A Winning Poker Tournament Strategy – Try It, You’ll Like It

You sit down to play a multiple table tournament. You are playing no limit hold em poker. You know how to play the game. And, you know which hands are premium hands, which hands are good hands, and which hands are rag hands. You even understand the power of position at the poker table.

There are over 100 players and you get $1,500 in chips. The starting level has the small blind at $10 and the big blind at $25. Each round is 30 minutes. You are seated on the button as the first hand is dealt.

Do you have a strategy?

Actually most players do have a strategy, and you may have a similar one. In the early stages of a tournament, the usual strategy is to play tight and wait for a big, premium hand.

How many tournaments have you won playing this strategy?

Why not try to improve your winning percentage? Consider allocating at least 20% of your starting stack for the early rounds in order to allow play of speculative hands.

For example, let’s say you have a two gap suited connector in the big blind like 7-4 suited. A rag hand, right?

There is a raise and two callers. In all likelihood, you will be getting great odds to call with this hand. For example, there may be $235 in the pot, and it will only cost you $50 to call. That’s 4.7 to 1 to call. Give it a shot. Call. If you hit your hand right, you can win a big hand.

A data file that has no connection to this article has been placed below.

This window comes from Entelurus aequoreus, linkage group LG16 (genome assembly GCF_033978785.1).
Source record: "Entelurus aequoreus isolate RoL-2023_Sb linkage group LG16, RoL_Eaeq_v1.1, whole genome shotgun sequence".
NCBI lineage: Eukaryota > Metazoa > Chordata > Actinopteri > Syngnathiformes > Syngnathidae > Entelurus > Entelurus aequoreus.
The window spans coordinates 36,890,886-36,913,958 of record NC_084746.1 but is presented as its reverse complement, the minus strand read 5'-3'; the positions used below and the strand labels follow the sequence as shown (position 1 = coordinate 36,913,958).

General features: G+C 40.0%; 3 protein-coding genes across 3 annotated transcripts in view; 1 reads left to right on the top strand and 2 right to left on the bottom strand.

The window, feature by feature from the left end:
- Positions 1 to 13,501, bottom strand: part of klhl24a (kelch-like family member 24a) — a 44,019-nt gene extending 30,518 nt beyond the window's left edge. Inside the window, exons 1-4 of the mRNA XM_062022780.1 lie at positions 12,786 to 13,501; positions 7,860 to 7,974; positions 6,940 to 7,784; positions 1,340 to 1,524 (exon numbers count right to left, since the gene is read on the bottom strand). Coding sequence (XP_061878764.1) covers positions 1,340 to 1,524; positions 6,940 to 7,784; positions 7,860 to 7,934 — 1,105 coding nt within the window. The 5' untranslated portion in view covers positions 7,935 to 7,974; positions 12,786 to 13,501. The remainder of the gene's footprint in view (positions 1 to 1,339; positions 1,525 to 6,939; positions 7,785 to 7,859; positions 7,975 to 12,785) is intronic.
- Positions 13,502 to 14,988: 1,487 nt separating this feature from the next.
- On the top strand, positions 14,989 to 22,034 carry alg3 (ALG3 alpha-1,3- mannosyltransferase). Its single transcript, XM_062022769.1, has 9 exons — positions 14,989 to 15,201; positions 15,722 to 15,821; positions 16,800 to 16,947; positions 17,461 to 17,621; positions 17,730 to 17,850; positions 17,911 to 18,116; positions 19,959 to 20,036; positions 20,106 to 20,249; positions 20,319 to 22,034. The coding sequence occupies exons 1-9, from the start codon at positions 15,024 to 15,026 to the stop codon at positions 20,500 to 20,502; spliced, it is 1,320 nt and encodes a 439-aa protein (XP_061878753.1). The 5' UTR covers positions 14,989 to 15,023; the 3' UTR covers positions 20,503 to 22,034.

Recently, I was in the big blind and a player under the gun raised the pot two times my big blind. There was one caller. I had 5-3 offsuit but the odds were too good to fold. The flop was 6-4-2. The raiser had pocket Kings and lost almost all his chips to me.

If I miss my 5-3 offsuit on the flop, it is easy to get away from. I fold.

It is true that sometimes you may put yourself in a tough situation when you hit good but not perfect on the flop. But, you know what? That’s how you become a better player. Learning to play in tough situations on the flop.

Overall, the next time you play in a poker tournament. Allocate 20% of your stack for playing speculative hands.

Give it a shot. Try it, you may like it.